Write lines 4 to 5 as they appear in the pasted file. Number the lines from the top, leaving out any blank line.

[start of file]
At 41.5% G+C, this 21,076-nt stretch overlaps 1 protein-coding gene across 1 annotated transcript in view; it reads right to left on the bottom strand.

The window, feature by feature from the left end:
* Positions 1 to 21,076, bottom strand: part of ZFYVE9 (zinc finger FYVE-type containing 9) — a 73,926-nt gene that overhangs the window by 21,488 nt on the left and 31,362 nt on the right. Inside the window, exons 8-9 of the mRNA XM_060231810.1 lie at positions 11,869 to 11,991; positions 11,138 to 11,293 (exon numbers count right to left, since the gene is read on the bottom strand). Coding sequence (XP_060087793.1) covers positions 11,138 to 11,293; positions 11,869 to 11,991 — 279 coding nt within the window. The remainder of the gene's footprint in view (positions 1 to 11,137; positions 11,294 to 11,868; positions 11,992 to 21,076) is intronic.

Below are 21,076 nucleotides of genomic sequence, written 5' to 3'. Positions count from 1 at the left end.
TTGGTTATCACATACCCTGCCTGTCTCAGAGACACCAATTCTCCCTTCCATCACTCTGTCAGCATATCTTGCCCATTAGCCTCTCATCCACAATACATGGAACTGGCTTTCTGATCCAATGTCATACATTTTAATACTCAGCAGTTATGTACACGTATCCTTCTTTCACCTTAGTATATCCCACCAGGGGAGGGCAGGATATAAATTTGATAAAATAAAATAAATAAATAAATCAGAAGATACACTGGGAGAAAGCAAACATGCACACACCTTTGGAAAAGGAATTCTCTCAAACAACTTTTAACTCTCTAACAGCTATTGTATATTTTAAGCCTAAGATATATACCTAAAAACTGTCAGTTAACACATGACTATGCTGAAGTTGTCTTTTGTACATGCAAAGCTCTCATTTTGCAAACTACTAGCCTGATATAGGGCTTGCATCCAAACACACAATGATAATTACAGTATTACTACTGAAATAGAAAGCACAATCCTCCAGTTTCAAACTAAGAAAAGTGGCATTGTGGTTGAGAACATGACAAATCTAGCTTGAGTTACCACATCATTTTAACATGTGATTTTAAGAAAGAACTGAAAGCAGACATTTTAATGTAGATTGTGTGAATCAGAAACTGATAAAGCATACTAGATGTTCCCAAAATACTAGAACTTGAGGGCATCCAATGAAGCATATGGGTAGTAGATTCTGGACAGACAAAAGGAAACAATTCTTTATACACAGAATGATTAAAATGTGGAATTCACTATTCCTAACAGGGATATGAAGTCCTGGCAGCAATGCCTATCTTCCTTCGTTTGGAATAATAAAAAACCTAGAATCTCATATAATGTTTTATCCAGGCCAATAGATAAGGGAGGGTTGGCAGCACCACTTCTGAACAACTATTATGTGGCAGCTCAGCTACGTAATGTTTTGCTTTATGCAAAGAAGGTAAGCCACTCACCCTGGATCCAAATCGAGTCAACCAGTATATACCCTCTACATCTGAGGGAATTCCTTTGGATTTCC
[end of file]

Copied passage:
Below are 21,076 nucleotides of genomic sequence, written 5' to 3'. Positions count from 1 at the left end.
TTGGTTATCACATACCCTGCCTGTCTCAGAGACACCAATTCTCCCTTCCATCACTCTGTCAGCATATCTTGCCCATTAGCCTCTCATCCACAATACATGGAACTGGCTTTCTGATCCAATGTCATACATTTTAATACTCAGCAGTTATGTACACGTATCCTTCTTTCACCTTAGTATATCCCACCAGGGGAGGGCAGGATATAAATTTGATAAAATAAAATAAATAAATAAATCAGAAGATACACTGGGAGAAAGCAAACATGCACACACCTTTGGAAAAGGAATTCTCTCAAACAACTTTTAACTCTCTAACAGCTATTGTATATTTTAAGCCTAAGATATATACCTAAAAACTGTCAGTTAACACATGACTATGCTGAAGTTGTCTTTTGTACATGCAAAGCTCTCATTTTGCAAACTACTAGCCTGATATAGGGCTTGCATCCAAACACACAATGATAATTACAGTATTACTACTGAAATAGAAAGCACAATCCTCCAGTTTCAAACTAAGAAAAGTGGCATTGTGGTTGAGAACATGACAAATCTAGCTTGAGTTACCACATCATTTTAACATGTGATTTTAAGAAAGAACTGAAAGCAGACATTTTAATGTAGATTGTGTGAATCAGAAACTGATAAAGCATACTAGATGTTCCCAAAATACTAGAACTTGAGGGCATCCAATGAAGCATATGGGTAGTAGATTCTGGACAGACAAAAGGAAACAATTCTTTATACACAGAATGATTAAAATGTGGAATTCACTATTCCTAACAGGGATATGAAGTCCTGGCAGCAATGCCTATCTTCCTTCGTTTGGAATAATAAAAAACCTAGAATCTCATATAATGTTTTATCCAGGCCAATAGATAAGGGAGGGTTGGCAGCACCACTTCTGAACAACTATTATGTGGCAGCTCAGCTACGTAATGTTTTGCTTTATGCAAAGAAGGTAAGCCACTCACCCTGGATCCAAATCGAGTCAACCAGTATATACCCTCTACATCTGAGGGAATTCCTTTGGATTTCC